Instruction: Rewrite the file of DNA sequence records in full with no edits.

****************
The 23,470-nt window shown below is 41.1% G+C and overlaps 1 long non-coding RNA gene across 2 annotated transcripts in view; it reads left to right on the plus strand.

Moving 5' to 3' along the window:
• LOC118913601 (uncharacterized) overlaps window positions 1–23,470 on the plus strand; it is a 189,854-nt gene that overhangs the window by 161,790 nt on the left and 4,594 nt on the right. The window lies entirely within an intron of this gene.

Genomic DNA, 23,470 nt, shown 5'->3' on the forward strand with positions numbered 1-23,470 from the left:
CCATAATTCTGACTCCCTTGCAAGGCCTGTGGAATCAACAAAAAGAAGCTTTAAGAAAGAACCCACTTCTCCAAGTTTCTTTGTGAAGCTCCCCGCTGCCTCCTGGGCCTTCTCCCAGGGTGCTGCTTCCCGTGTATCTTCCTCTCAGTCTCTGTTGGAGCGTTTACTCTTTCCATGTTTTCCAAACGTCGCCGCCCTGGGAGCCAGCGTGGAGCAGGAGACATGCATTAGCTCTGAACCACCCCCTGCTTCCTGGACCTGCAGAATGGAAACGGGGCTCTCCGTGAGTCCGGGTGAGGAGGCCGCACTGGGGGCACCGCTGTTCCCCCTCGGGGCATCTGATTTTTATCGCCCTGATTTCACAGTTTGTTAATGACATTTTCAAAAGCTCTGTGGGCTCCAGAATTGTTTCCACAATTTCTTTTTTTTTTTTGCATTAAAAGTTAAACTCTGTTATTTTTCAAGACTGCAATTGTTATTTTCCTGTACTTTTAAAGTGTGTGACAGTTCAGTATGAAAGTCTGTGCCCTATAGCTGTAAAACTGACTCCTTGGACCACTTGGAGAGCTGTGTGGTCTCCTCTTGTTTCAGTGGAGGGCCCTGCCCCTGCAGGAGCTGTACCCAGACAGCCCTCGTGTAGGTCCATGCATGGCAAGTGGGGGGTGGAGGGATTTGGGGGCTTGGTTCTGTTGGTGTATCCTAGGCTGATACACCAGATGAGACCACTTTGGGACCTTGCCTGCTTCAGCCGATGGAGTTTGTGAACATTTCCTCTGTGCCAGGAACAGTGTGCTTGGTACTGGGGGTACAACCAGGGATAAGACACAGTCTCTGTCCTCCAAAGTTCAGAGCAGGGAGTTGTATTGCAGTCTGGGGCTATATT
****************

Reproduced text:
The 23,470-nt window shown below is 41.1% G+C and overlaps 1 long non-coding RNA gene across 2 annotated transcripts in view; it reads left to right on the plus strand.

Moving 5' to 3' along the window:
• LOC118913601 (uncharacterized) overlaps window positions 1–23,470 on the plus strand; it is a 189,854-nt gene that overhangs the window by 161,790 nt on the left and 4,594 nt on the right. The window lies entirely within an intron of this gene.

Genomic DNA, 23,470 nt, shown 5'->3' on the forward strand with positions numbered 1-23,470 from the left:
CCATAATTCTGACTCCCTTGCAAGGCCTGTGGAATCAACAAAAAGAAGCTTTAAGAAAGAACCCACTTCTCCAAGTTTCTTTGTGAAGCTCCCCGCTGCCTCCTGGGCCTTCTCCCAGGGTGCTGCTTCCCGTGTATCTTCCTCTCAGTCTCTGTTGGAGCGTTTACTCTTTCCATGTTTTCCAAACGTCGCCGCCCTGGGAGCCAGCGTGGAGCAGGAGACATGCATTAGCTCTGAACCACCCCCTGCTTCCTGGACCTGCAGAATGGAAACGGGGCTCTCCGTGAGTCCGGGTGAGGAGGCCGCACTGGGGGCACCGCTGTTCCCCCTCGGGGCATCTGATTTTTATCGCCCTGATTTCACAGTTTGTTAATGACATTTTCAAAAGCTCTGTGGGCTCCAGAATTGTTTCCACAATTTCTTTTTTTTTTTTGCATTAAAAGTTAAACTCTGTTATTTTTCAAGACTGCAATTGTTATTTTCCTGTACTTTTAAAGTGTGTGACAGTTCAGTATGAAAGTCTGTGCCCTATAGCTGTAAAACTGACTCCTTGGACCACTTGGAGAGCTGTGTGGTCTCCTCTTGTTTCAGTGGAGGGCCCTGCCCCTGCAGGAGCTGTACCCAGACAGCCCTCGTGTAGGTCCATGCATGGCAAGTGGGGGGTGGAGGGATTTGGGGGCTTGGTTCTGTTGGTGTATCCTAGGCTGATACACCAGATGAGACCACTTTGGGACCTTGCCTGCTTCAGCCGATGGAGTTTGTGAACATTTCCTCTGTGCCAGGAACAGTGTGCTTGGTACTGGGGGTACAACCAGGGATAAGACACAGTCTCTGTCCTCCAAAGTTCAGAGCAGGGAGTTGTATTGCAGTCTGGGGCTATATT